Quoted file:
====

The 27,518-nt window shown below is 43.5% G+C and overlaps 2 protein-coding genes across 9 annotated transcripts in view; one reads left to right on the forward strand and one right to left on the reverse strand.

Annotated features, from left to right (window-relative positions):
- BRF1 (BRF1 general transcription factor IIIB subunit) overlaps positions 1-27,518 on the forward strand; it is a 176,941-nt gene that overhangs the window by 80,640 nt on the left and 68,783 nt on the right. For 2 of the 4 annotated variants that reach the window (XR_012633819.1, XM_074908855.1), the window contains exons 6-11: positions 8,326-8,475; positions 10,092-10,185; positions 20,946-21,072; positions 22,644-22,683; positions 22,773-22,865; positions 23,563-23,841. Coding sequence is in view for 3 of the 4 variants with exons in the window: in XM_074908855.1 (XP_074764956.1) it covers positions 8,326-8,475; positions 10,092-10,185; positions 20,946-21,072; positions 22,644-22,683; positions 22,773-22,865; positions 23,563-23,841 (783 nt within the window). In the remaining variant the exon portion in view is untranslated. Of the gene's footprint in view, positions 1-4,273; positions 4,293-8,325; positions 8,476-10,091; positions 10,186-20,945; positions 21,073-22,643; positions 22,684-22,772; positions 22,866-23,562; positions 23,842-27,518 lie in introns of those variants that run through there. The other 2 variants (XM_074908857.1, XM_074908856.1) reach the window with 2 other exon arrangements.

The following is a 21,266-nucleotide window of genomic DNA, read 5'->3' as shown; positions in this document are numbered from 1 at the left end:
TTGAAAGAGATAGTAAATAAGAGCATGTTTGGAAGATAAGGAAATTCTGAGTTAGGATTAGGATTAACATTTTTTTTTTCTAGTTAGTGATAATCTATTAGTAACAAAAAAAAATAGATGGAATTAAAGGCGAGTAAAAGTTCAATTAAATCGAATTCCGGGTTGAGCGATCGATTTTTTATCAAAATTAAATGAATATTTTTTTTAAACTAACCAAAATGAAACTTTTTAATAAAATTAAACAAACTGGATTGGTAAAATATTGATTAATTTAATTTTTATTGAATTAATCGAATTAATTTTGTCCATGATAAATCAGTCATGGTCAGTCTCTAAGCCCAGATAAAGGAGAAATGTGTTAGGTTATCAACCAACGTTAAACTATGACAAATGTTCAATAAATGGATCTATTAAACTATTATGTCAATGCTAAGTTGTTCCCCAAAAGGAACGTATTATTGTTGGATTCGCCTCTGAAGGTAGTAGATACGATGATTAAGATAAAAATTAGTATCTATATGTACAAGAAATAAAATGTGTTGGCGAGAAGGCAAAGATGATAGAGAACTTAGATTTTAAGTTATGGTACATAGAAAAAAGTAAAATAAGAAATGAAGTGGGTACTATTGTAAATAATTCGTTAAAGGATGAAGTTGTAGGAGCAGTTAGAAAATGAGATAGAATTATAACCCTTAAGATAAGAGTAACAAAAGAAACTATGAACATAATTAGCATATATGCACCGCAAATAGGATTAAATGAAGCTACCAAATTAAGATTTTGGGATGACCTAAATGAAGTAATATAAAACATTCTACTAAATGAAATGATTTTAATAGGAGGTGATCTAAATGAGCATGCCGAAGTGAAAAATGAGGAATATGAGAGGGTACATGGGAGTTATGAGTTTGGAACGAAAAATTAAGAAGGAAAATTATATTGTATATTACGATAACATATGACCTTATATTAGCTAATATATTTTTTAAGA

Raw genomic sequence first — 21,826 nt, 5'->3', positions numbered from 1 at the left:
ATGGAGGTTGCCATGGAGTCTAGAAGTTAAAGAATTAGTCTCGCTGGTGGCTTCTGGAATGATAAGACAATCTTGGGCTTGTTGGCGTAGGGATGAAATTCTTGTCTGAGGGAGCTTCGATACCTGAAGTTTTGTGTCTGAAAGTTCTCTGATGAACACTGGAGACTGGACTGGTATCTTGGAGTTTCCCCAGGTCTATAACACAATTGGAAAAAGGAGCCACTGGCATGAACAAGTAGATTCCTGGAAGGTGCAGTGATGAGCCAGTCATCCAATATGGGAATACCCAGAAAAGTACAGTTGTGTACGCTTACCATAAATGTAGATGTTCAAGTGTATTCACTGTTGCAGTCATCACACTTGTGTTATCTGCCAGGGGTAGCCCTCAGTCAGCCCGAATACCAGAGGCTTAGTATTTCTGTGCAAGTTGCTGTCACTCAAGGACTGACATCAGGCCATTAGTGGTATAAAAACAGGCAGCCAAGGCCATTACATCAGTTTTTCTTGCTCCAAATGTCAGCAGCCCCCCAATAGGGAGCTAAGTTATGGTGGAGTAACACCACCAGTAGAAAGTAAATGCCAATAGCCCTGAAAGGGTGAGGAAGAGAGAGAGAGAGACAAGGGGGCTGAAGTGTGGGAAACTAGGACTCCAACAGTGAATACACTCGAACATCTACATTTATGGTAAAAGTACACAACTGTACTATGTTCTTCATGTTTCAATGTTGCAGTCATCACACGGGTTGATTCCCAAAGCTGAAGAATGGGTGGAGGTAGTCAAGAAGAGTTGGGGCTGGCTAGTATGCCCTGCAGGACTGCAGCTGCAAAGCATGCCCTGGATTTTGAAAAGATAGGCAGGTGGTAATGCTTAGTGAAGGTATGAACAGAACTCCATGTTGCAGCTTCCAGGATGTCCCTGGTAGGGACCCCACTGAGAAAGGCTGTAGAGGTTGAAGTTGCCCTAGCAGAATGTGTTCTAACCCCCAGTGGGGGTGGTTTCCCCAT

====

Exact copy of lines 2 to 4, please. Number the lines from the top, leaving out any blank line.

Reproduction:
Annotated features, from left to right (window-relative positions):
- BRF1 (BRF1 general transcription factor IIIB subunit) overlaps positions 1-27,518 on the forward strand; it is a 176,941-nt gene that overhangs the window by 80,640 nt on the left and 68,783 nt on the right. For 2 of the 4 annotated variants that reach the window (XR_012633819.1, XM_074908855.1), the window contains exons 6-11: positions 8,326-8,475; positions 10,092-10,185; positions 20,946-21,072; positions 22,644-22,683; positions 22,773-22,865; positions 23,563-23,841. Coding sequence is in view for 3 of the 4 variants with exons in the window: in XM_074908855.1 (XP_074764956.1) it covers positions 8,326-8,475; positions 10,092-10,185; positions 20,946-21,072; positions 22,644-22,683; positions 22,773-22,865; positions 23,563-23,841 (783 nt within the window). In the remaining variant the exon portion in view is untranslated. Of the gene's footprint in view, positions 1-4,273; positions 4,293-8,325; positions 8,476-10,091; positions 10,186-20,945; positions 21,073-22,643; positions 22,684-22,772; positions 22,866-23,562; positions 23,842-27,518 lie in introns of those variants that run through there. The other 2 variants (XM_074908857.1, XM_074908856.1) reach the window with 2 other exon arrangements.

The following is a 21,266-nucleotide window of genomic DNA, read 5'->3' as shown; positions in this document are numbered from 1 at the left end: